CA Gets 2nd Merchant Storage Project, 3rd on the Way
With natural gas and power shortages looming, Western Hub
Properties won significant victory from California regulators, who
over-rode both internal opposition and vociferous local opposition
from nearby property owners to give conditional approval to a
proposed $80 million underground natural gas storage field in
The Texas-based firm's Lodi storage project is designed to have
12 Bcf of working capacity, with 400 MMcf/d injection and 500
MMcf/d withdrawal capacity. It includes a 35-mile transmission
pipeline that connects with Pacific Gas and Electric's backbone
line. It will be the state's second non-utility storage project,
following Wild Goose storage, which went into service last year.
Approval of the Lodi project is effective in mid-June. Western Hub
Properties also is formulating plans for a project similar to Lodi
outside of Bakersfield.
After postponing a decision, the California Public Utilities
Commission (CPUC) President Richard Bilas and another of the five
commissioners developed an alternative that gives "conditional"
certification to the project so it can proceed with development and
construction. To do so, Western Hub will have to comply with all
the designated environmental mitigation measures, obtain adequate
insurance and gain other state permits, including the State Lands
The Commission had been faced with an adverse preliminary
decision by an administrative law judge who recommended the project
not be built because it didn't meet local-need criteria. He found
no fault, however, with its environmental aspects.
Bilas said that while he supports "letting the market decide"
whether a project should be built and encourages competition in gas
storage, he "cannot support allowing competitors to use regulatory
loopholes to take advantage of private property owners. In my view,
this case comes precariously close to allowing that to happen."
Five local property owners --- one immediately adjacent to the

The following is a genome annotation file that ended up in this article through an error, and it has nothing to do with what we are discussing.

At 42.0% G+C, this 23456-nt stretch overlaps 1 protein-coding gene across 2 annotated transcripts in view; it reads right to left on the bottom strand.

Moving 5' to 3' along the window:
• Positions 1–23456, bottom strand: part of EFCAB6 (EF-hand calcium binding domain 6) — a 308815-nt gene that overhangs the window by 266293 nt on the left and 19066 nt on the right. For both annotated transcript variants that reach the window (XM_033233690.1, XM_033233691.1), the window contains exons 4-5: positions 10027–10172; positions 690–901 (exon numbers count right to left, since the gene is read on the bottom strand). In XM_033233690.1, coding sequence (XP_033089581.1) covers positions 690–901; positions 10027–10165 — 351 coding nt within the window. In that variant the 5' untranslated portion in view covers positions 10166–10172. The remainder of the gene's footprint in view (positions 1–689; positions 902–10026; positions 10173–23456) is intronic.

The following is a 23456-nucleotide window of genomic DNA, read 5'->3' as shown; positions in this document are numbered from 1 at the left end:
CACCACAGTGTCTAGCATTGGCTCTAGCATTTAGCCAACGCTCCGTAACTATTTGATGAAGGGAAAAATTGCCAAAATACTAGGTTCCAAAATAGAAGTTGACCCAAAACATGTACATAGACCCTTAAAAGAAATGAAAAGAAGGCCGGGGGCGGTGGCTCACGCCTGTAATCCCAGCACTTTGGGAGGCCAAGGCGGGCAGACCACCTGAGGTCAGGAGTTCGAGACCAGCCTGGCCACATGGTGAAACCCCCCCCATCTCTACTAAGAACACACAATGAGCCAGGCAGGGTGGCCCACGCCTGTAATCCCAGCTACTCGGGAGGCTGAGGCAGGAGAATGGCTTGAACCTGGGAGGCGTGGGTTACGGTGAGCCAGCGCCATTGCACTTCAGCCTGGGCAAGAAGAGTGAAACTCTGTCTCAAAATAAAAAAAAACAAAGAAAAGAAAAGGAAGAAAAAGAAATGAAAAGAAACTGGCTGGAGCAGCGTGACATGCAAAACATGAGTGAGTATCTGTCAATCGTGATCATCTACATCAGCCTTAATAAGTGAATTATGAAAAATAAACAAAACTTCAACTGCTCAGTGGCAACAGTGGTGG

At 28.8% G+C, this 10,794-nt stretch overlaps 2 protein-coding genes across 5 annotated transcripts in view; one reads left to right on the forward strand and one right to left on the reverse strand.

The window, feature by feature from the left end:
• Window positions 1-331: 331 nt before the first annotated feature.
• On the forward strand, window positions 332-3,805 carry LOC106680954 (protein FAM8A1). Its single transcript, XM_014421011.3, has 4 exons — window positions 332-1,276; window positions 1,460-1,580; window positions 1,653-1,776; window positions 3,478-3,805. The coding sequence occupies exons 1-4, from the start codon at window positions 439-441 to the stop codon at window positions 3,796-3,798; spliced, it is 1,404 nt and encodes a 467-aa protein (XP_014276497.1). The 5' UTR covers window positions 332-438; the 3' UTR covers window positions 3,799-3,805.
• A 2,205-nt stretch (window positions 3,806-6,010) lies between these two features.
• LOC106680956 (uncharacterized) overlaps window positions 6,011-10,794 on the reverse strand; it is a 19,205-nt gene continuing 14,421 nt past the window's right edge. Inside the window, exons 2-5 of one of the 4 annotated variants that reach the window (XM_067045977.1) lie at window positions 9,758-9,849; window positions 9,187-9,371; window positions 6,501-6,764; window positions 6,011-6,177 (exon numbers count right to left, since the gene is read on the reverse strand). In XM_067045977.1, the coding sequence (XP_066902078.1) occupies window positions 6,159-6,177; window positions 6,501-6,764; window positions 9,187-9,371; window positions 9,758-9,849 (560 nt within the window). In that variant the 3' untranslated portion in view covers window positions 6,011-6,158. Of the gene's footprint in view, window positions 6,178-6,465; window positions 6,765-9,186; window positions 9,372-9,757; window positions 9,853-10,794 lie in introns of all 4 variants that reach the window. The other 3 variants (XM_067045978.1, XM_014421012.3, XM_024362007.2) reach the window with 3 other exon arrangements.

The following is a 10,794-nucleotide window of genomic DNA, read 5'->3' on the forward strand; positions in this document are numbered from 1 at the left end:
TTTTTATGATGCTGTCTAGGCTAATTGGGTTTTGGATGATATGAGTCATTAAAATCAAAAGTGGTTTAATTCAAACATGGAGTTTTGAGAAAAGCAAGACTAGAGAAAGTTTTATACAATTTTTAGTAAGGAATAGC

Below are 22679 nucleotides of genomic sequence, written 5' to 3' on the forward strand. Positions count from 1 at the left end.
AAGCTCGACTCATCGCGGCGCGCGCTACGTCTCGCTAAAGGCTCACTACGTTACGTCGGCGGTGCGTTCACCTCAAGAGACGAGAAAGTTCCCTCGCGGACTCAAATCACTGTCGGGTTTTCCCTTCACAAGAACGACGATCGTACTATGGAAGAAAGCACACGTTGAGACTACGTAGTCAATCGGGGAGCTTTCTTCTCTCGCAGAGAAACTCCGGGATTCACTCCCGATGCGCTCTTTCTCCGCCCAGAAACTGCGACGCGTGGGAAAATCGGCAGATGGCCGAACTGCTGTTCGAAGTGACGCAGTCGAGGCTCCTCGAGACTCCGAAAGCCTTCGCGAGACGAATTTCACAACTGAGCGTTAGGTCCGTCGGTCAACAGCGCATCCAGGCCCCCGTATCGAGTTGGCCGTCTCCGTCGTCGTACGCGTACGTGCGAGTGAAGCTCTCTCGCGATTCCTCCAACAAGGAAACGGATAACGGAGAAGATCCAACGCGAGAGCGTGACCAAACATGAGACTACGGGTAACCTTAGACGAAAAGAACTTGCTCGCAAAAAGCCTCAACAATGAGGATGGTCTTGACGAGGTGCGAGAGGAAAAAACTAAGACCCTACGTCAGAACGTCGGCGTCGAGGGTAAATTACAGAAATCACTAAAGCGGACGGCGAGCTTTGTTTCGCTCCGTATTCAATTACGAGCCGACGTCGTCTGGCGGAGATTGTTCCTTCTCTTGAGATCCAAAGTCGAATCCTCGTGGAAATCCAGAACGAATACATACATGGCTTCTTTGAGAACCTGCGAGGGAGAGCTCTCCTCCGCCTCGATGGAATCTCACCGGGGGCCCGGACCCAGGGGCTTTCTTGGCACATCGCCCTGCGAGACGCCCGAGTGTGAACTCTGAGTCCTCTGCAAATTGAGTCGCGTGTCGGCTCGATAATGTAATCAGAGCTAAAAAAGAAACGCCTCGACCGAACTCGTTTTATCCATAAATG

proposed project --- traveled to San Francisco to urge the
regulators to reject Western Hub's applications. They called the
company "very arrogant" in the way it treated local landowners and
argued that the project would "significantly adversely affect the
quality of life" in their community.
Western Hub officials have maintained that Lodi's unique
geographical location with proximity to key electric generating
plants will make it the state's only underground storage project
offering fast deliverability for power generation.
Meanwhile, Western Hub is eyeing a second potential storage site
near Wheeler Ridge, southwest of Bakersfield, where it is hoping to
help develop an important regional energy hub. A merchant storage
field of about the same size as Lodi in the Wheeler Ridge area
would be in close proximity to each of the four major gas pipelines
in the state and to the sites for several proposed gas-fired
merchant power plants --- one of them, PG&E Corp.'s La Paloma
plant, which began construction May 17, will be the state's largest
merchant plant (1,048 MW).
Western Hub anticipates moving through the state approval
processes quicker and having the project operational in the "next
two to three years," according to its California-based officials.
Western Hub California Project Manager Jim Fossum said Western
Hub owns some rights to depleted oil/gas properties in the Wheeler
Ridge area, which has a long history of fossil fuel exploration and
development covering much of the 20th Century. "We're working on
the engineering of it," he said, adding that he is not "free to
pinpoint precisely where [the proposed site] is located."
"We have already told people that we intend to be interconnected
with PG&E, Southern California Gas, Kern River and Mojave
pipelines," he said. "We intend to not only provide service to the
power plants in the area, but to the Las Vegas area and to the
power plants in Arizona."
Fossum said the expectation is that large customers in Nevada
and Arizona could store gas in California for the peak-load times
when they need extra supplies; take more than their normal loads
off the Kern River or Mojave interstate pipeline and "pay" for the
extra supplies out storage that would go to uses in California.
"On a hot summer day, a customer in Las Vegas may need more gas
but there is no capacity available because everyone else wants it,
too," Fossum said. "So the Nevada customer arranges to take extras
from Shell or Chevron [or one of the California-based customers]
and supply that gas back to them at Wheeler Ridge."
Richard Nemec, Los Angeles